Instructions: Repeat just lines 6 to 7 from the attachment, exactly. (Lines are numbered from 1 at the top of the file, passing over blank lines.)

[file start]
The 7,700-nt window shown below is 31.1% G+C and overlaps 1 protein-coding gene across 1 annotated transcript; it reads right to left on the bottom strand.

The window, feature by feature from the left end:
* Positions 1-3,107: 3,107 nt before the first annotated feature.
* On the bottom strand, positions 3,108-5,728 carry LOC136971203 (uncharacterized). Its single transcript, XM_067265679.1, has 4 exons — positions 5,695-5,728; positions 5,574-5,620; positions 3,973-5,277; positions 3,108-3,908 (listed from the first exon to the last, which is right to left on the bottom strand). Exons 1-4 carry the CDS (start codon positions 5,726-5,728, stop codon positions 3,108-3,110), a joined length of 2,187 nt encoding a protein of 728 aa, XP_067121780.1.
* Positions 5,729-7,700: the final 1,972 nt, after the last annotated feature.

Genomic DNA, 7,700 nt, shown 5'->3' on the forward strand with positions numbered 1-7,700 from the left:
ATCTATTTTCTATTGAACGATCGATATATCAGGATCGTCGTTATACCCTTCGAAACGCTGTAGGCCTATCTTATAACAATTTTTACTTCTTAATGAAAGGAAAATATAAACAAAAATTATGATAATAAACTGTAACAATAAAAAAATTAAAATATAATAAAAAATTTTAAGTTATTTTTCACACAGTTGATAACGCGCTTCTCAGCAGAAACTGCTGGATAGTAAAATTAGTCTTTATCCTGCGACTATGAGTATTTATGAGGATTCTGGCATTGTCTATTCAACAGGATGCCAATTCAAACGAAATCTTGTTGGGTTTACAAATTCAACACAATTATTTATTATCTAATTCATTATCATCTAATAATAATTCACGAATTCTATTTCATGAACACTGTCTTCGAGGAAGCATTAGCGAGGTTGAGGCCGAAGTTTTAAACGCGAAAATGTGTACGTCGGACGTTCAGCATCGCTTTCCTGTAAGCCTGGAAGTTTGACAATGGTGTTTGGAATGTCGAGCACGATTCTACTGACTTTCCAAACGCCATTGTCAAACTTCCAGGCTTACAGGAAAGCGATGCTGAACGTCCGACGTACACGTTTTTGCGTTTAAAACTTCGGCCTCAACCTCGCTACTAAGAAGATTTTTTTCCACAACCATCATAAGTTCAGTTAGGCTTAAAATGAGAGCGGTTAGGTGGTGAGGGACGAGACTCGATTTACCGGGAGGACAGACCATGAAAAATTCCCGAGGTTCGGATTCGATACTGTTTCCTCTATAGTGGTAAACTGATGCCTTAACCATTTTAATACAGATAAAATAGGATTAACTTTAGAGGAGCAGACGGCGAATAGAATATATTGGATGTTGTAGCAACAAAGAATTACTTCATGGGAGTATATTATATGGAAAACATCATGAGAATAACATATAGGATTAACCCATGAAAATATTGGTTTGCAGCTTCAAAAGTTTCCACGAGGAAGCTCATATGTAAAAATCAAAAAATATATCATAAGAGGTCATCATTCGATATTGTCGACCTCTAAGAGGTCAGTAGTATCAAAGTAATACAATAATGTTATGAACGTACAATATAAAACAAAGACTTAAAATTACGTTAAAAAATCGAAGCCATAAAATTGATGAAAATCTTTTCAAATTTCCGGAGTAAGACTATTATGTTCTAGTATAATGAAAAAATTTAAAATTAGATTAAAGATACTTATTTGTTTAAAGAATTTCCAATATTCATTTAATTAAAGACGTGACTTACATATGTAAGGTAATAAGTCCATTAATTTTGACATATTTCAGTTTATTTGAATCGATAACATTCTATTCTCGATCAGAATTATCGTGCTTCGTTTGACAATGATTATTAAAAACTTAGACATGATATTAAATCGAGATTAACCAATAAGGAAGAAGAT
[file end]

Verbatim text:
Genomic DNA, 7,700 nt, shown 5'->3' on the forward strand with positions numbered 1-7,700 from the left:
ATCTATTTTCTATTGAACGATCGATATATCAGGATCGTCGTTATACCCTTCGAAACGCTGTAGGCCTATCTTATAACAATTTTTACTTCTTAATGAAAGGAAAATATAAACAAAAATTATGATAATAAACTGTAACAATAAAAAAATTAAAATATAATAAAAAATTTTAAGTTATTTTTCACACAGTTGATAACGCGCTTCTCAGCAGAAACTGCTGGATAGTAAAATTAGTCTTTATCCTGCGACTATGAGTATTTATGAGGATTCTGGCATTGTCTATTCAACAGGATGCCAATTCAAACGAAATCTTGTTGGGTTTACAAATTCAACACAATTATTTATTATCTAATTCATTATCATCTAATAATAATTCACGAATTCTATTTCATGAACACTGTCTTCGAGGAAGCATTAGCGAGGTTGAGGCCGAAGTTTTAAACGCGAAAATGTGTACGTCGGACGTTCAGCATCGCTTTCCTGTAAGCCTGGAAGTTTGACAATGGTGTTTGGAATGTCGAGCACGATTCTACTGACTTTCCAAACGCCATTGTCAAACTTCCAGGCTTACAGGAAAGCGATGCTGAACGTCCGACGTACACGTTTTTGCGTTTAAAACTTCGGCCTCAACCTCGCTACTAAGAAGATTTTTTTCCACAACCATCATAAGTTCAGTTAGGCTTAAAATGAGAGCGGTTAGGTGGTGAGGGACGAGACTCGATTTACCGGGAGGACAGACCATGAAAAATTCCCGAGGTTCGGATTCGATACTGTTTCCTCTATAGTGGTAAACTGATGCCTTAACCATTTTAATACAGATAAAATAGGATTAACTTTAGAGGAGCAGACGGCGAATAGAATATATTGGATGTTGTAGCAACAAAGAATTACTTCATGGGAGTATATTATATGGAAAACATCATGAGAATAACATATAGGATTAACCCATGAAAATATTGGTTTGCAGCTTCAAAAGTTTCCACGAGGAAGCTCATATGTAAAAATCAAAAAATATATCATAAGAGGTCATCATTCGATATTGTCGACCTCTAAGAGGTCAGTAGTATCAAAGTAATACAATAATGTTATGAACGTACAATATAAAACAAAGACTTAAAATTACGTTAAAAAATCGAAGCCATAAAATTGATGAAAATCTTTTCAAATTTCCGGAGTAAGACTATTATGTTCTAGTATAATGAAAAAATTTAAAATTAGATTAAAGATACTTATTTGTTTAAAGAATTTCCAATATTCATTTAATTAAAGACGTGACTTACATATGTAAGGTAATAAGTCCATTAATTTTGACATATTTCAGTTTATTTGAATCGATAACATTCTATTCTCGATCAGAATTATCGTGCTTCGTTTGACAATGATTATTAAAAACTTAGACATGATATTAAATCGAGATTAACCAATAAGGAAGAAGAT